The sight of her name tag reminded me of her caregivers, and the great job they did personalizing her care. Even though Mom had a very difficult time with verbal communication, they noticed right away that she loved to help out. She would often help clean up after meals, or assist other residents with activities and crafts. The caregivers spotted a fellow caregiver in Mom so they decided to make her feel like a part of the staff, and had a real Sunrise name tag made for her. She really liked it. Throughout her life Mom was an incredibly productive person and Alzheimer's stole that from her late in life. You could that when she was helping out with her name tag on she felt useful, and connected to her true self.
We created the Care Card to help care providers understand the unique needs and preferences of their clients or residents when they first meet them, and as they evolve. There is a tab for tips on "How to calm me down" for those times when things aren't going so well. On my Mom's I would have put "Give me a task or a chore to do." The Sunrise team got to know her as a person and kicked it up a notch. They made her a part of the team!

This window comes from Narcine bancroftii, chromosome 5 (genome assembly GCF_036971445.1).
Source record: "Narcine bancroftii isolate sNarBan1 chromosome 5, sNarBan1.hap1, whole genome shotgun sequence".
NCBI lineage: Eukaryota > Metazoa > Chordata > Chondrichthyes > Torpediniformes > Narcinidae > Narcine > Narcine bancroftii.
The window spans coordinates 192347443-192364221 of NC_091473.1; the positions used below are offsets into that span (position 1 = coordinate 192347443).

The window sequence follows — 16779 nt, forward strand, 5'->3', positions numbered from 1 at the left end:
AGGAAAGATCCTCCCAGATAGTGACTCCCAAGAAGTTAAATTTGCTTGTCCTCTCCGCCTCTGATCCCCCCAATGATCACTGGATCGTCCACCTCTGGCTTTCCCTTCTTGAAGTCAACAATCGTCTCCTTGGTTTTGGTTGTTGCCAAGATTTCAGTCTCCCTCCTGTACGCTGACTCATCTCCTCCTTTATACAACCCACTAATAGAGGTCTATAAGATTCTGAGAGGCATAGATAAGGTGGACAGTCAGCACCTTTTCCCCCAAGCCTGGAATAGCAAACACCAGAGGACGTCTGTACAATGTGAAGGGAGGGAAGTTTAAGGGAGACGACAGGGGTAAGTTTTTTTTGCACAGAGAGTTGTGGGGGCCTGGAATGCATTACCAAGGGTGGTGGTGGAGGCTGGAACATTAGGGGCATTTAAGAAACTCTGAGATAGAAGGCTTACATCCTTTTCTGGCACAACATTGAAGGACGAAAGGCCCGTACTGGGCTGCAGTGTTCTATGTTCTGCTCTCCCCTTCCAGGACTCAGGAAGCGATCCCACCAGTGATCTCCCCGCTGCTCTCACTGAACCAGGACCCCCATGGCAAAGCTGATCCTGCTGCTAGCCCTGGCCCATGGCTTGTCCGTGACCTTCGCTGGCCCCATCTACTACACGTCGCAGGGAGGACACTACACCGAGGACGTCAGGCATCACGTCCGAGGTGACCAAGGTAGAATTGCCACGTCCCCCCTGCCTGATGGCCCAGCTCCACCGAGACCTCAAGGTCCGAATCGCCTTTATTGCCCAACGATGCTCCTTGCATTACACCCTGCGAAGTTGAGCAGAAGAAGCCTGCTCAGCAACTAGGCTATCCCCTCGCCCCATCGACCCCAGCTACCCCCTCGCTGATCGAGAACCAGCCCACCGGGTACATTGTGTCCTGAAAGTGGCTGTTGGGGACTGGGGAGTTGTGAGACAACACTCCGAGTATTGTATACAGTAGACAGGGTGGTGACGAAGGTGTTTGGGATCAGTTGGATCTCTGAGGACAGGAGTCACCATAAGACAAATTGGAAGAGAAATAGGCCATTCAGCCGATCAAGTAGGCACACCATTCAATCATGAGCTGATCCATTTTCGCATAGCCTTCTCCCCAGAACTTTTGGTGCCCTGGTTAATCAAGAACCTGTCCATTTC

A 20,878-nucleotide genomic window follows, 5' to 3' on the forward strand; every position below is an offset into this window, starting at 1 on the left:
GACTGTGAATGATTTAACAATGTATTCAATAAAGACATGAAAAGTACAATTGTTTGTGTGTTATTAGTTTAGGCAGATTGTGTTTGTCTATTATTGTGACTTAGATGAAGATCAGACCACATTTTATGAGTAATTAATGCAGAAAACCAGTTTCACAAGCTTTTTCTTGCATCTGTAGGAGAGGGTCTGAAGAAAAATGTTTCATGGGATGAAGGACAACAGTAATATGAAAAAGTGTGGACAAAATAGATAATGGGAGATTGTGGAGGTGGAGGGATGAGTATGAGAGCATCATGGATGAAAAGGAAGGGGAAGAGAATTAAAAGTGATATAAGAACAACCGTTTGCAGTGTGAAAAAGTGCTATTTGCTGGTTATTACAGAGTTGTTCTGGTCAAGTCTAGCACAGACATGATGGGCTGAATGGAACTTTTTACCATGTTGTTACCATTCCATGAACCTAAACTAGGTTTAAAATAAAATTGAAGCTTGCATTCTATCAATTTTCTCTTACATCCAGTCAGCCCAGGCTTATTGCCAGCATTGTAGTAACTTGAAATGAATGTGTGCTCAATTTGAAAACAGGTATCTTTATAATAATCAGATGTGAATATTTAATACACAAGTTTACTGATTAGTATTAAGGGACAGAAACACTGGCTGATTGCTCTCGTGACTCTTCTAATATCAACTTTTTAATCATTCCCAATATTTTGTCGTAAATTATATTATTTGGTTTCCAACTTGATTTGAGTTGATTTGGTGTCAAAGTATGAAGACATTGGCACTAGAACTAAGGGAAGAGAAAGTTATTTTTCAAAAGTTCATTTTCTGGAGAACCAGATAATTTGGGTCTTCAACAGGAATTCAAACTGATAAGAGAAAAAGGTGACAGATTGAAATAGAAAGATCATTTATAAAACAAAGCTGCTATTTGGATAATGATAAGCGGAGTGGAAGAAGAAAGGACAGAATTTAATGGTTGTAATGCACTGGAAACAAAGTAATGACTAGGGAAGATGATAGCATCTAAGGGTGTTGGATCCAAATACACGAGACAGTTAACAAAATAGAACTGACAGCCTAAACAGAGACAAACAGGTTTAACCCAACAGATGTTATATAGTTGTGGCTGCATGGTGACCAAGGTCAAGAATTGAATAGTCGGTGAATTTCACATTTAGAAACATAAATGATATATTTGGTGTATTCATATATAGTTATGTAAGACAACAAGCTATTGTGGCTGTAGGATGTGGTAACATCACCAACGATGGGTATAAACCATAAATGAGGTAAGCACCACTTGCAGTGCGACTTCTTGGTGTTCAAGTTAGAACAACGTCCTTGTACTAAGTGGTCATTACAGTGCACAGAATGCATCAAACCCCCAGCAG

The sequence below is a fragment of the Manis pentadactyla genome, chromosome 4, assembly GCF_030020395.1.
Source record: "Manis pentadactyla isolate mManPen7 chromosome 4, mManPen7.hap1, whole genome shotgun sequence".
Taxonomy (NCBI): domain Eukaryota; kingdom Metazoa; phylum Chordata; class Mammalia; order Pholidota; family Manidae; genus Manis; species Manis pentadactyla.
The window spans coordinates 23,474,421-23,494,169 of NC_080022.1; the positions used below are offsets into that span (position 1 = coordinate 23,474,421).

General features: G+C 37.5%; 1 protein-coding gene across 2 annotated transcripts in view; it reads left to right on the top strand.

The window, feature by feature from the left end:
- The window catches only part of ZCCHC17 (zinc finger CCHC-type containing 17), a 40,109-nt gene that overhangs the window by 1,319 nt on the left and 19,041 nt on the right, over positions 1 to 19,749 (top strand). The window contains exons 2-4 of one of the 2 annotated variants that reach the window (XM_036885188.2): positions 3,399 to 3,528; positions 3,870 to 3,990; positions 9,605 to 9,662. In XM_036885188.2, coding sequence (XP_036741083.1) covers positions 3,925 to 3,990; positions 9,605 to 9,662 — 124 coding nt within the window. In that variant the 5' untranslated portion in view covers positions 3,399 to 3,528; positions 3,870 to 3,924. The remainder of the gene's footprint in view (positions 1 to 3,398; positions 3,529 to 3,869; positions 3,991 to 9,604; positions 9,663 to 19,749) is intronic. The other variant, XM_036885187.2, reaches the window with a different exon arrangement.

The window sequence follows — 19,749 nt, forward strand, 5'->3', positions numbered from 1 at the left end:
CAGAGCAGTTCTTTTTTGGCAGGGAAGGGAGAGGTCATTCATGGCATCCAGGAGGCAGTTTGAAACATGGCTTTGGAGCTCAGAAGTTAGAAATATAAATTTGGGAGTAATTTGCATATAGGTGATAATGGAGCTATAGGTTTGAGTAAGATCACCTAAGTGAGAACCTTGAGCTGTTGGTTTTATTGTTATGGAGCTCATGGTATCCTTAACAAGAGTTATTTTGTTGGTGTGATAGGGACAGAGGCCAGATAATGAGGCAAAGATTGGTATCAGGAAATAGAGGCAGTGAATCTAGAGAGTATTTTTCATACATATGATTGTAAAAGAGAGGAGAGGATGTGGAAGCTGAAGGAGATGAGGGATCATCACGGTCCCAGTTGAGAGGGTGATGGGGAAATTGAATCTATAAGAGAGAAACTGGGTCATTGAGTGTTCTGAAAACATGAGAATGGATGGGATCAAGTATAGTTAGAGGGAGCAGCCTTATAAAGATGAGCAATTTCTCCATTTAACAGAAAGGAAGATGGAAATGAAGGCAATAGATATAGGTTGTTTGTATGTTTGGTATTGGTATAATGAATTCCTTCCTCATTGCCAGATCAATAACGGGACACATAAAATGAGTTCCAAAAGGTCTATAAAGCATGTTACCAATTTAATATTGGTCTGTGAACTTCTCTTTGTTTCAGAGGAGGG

Jeff Gray | Founder & CEO
The Memory Kit
When my Mom was battling Alzheimer's there was a moment when I realized that a person meeting for her for the first time would not be meeting the person that I knew and loved. The disease had simply taken too much.
It's heartbreaking for anyone caring for a loved one with Alzheimer's or dementia when the disease progresses to that point. As sad as it was to get to that place, I also realized that at some point it would have a profound impact on her care. Molly Gray was a delightfully, sometimes frustratingly, quirky person. So many little things could bother her, or make her happy. And Alzheimer's would amplify her reactions to them to the point where they weren't so "little" anymore. When we needed professional home care, and later memory care, our whole family worried about her comfort. We could could still understand her. We still "got" her. But how in the world could a stranger connect with her?